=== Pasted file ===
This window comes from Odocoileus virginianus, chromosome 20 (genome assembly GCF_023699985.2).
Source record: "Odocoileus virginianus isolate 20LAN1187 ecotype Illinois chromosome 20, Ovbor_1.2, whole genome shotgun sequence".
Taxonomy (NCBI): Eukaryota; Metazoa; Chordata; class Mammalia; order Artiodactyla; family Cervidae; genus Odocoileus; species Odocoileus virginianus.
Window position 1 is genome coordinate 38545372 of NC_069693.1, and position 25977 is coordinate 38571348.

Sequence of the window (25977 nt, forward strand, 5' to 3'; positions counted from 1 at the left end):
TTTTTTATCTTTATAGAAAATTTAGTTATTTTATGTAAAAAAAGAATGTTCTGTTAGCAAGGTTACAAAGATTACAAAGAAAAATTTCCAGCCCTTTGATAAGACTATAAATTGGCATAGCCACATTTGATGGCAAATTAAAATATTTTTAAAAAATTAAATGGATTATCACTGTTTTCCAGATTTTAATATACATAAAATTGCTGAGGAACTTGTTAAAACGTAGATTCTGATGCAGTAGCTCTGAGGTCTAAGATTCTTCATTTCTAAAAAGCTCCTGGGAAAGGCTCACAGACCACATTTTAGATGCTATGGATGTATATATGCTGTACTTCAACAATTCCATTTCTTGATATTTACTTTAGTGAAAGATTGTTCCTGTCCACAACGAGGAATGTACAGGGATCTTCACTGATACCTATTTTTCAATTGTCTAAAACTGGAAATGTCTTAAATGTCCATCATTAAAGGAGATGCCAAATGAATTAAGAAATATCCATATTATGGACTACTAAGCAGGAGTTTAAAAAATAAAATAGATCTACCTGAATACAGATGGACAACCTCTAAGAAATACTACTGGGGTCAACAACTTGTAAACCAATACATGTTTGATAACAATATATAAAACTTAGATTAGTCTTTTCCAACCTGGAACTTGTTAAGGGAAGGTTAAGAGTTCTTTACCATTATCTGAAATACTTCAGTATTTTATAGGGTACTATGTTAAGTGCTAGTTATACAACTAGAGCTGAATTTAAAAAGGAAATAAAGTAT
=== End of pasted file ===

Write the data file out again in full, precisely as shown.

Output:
This window comes from Odocoileus virginianus, chromosome 20 (genome assembly GCF_023699985.2).
Source record: "Odocoileus virginianus isolate 20LAN1187 ecotype Illinois chromosome 20, Ovbor_1.2, whole genome shotgun sequence".
Taxonomy (NCBI): Eukaryota; Metazoa; Chordata; class Mammalia; order Artiodactyla; family Cervidae; genus Odocoileus; species Odocoileus virginianus.
Window position 1 is genome coordinate 38545372 of NC_069693.1, and position 25977 is coordinate 38571348.

Sequence of the window (25977 nt, forward strand, 5' to 3'; positions counted from 1 at the left end):
TTTTTTATCTTTATAGAAAATTTAGTTATTTTATGTAAAAAAAGAATGTTCTGTTAGCAAGGTTACAAAGATTACAAAGAAAAATTTCCAGCCCTTTGATAAGACTATAAATTGGCATAGCCACATTTGATGGCAAATTAAAATATTTTTAAAAAATTAAATGGATTATCACTGTTTTCCAGATTTTAATATACATAAAATTGCTGAGGAACTTGTTAAAACGTAGATTCTGATGCAGTAGCTCTGAGGTCTAAGATTCTTCATTTCTAAAAAGCTCCTGGGAAAGGCTCACAGACCACATTTTAGATGCTATGGATGTATATATGCTGTACTTCAACAATTCCATTTCTTGATATTTACTTTAGTGAAAGATTGTTCCTGTCCACAACGAGGAATGTACAGGGATCTTCACTGATACCTATTTTTCAATTGTCTAAAACTGGAAATGTCTTAAATGTCCATCATTAAAGGAGATGCCAAATGAATTAAGAAATATCCATATTATGGACTACTAAGCAGGAGTTTAAAAAATAAAATAGATCTACCTGAATACAGATGGACAACCTCTAAGAAATACTACTGGGGTCAACAACTTGTAAACCAATACATGTTTGATAACAATATATAAAACTTAGATTAGTCTTTTCCAACCTGGAACTTGTTAAGGGAAGGTTAAGAGTTCTTTACCATTATCTGAAATACTTCAGTATTTTATAGGGTACTATGTTAAGTGCTAGTTATACAACTAGAGCTGAATTTAAAAAGGAAATAAAGTAT